In Let the Devil Sleep, Dave is recovering from a fight to the death in the previous book which left him with both emotional and physical trauma. Then he hears from an old acquaintance, a female journalist. She asks him for a favor – to “look over the shoulder” of her college-age daughter, who is working on a journalism project. Would he give her some pointers? He soon understands that the real, underlying request is for him to help the girl investigate the unsolved case of “the Good Shepherd,” a killer who shot six people to death in their cars on lonely roads. They were all driving the same expensive model automobile. The killer released a “manifesto,” a fanatical screed against greed, vowing to wipe out all the greedy people on earth. Dave immediately suspects the manifesto is a smokescreen, which means that the working theory of all the investigators, including the FBI, has been wrongheaded all these years. Continue reading ‘Let the Devil Sleep,’ by John Verdon

Epic theology

Uhlfbert sword

Today is my birthday. I got more than 100 birthday greetings on Facebook, which is gratifying. At the restaurant where I eat most Tuesday evenings, I got a free hot fudge sundae. Now, of course, I’m exhausted by all the excess.

How did I spend my weekend?

Following up my radio triumph on Saturday afternoon, I decided to go to Wisconsin on Sunday – in spite of the ever present threat of Packers fans.

The town of Glenwood City, about an hour and a half northeast of here, hosts a small Renaissance Festival, “Ren in the Glen,” a little ahead of the Official, Authorized Minnesota Renaissance Festival starting later this month. Glenwood City’s is a smaller operation which (according to the old hands) resembles what our festival used to be like at the beginning, before it became Disneyland North.

A Facebook friend who’s a member of Folkvangr, a Viking reenactment group, invited me to visit their encampment there. And, contrary to my basic nature – perhaps suffering the lingering disorienting effects of four days in Iowa – I decided that wasn’t a bad way to spend the final day of my vacation.

It was a nice time, and the Folkvangr folks seemed to suffer from the delusion that I possessed a measure of prestige. One subject we discussed is a common one among reenactors – “What are the best and worst Viking movies?” This gave me the opportunity to trot out my old lecture on the differences between two Beowulf movies that came out around the same time, an Icelandic one starring Gerard Butler (which I loathed), and the animated one written by Neil Gaiman and starring Roy Winstone. I’ve written about it on this blog before. My view is that the problem with the Gaiman script is that it tries to transform a Germanic saga into a Greek tragedy. Greek tragic heroes die because of their tragic flaws, as Beowulf does in this film. But Germanic heroes don’t have tragic flaws. They’re always exemplary. They die just because they’re doomed. The point of a saga is not a moral one, but an existential one – we’re all doomed to die; our only control is over the courage with which we face it.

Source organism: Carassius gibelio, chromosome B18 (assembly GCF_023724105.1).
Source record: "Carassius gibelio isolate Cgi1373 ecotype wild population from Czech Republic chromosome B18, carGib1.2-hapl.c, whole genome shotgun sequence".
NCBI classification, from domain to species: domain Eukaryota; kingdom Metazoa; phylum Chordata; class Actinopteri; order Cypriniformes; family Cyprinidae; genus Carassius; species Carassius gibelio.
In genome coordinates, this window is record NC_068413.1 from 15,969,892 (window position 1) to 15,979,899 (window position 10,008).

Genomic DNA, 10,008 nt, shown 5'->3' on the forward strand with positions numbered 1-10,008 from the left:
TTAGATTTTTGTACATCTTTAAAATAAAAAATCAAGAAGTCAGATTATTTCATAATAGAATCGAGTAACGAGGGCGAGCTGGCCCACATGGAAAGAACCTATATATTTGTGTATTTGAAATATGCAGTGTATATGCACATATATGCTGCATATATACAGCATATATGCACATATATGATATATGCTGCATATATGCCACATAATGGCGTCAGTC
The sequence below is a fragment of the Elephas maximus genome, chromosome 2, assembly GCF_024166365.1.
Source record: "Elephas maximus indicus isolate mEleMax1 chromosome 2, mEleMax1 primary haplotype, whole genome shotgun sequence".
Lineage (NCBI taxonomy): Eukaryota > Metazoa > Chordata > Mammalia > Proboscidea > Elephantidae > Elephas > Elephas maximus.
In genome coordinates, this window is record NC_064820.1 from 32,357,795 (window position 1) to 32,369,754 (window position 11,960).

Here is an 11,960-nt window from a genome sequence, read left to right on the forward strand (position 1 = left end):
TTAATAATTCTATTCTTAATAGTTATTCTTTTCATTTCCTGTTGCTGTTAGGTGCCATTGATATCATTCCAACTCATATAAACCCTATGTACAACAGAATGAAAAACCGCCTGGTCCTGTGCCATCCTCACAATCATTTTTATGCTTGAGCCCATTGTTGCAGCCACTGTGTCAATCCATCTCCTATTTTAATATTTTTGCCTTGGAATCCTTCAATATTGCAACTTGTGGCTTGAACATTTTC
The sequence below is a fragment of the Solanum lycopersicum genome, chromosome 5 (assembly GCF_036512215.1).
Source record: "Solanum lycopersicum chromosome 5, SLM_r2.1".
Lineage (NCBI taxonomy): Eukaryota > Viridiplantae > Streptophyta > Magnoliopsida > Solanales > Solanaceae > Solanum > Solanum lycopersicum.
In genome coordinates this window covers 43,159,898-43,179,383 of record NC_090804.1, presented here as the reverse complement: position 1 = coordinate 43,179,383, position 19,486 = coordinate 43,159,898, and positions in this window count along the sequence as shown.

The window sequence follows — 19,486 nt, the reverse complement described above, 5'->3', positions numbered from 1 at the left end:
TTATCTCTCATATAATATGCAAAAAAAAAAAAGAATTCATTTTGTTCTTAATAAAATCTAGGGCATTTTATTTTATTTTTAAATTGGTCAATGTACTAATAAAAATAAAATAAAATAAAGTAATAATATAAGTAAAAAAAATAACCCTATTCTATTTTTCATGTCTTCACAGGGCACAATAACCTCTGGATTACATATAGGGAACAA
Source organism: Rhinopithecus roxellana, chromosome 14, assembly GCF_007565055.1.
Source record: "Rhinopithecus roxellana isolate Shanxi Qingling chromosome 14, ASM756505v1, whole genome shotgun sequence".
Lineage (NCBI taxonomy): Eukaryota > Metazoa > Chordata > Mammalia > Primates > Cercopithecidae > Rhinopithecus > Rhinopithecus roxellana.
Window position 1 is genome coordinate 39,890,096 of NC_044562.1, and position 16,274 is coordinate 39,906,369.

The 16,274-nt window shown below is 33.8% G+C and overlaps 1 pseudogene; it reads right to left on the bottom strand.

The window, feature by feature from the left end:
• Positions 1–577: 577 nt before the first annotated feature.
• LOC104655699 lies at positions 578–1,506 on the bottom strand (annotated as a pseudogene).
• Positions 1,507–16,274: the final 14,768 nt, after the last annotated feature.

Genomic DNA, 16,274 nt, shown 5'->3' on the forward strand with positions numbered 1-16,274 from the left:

It occurred to me, thinking about it later, that there are theological implications. For a long time Christians have enjoyed Greek tragedies, understanding the idea of the tragic hero as a kind of metaphor for original sin. We die because we deserve to die; we chose badly. Whatever our other virtues, we’ve earned death.

But it seems to me a similar argument can be made for the saga. The saga hero is simply doomed from birth; a kind of original sin. The Norns spin out the thread of his life and cut it off arbitrarily. The hero’s virtues are also not enough to save him – not because of his choices, but because he has inherited the general doom of mankind.

In other words, the Greek tragedy is sort of Arminian. The saga is arguably Calvinist.

Now where else can you go to get that kind of insight?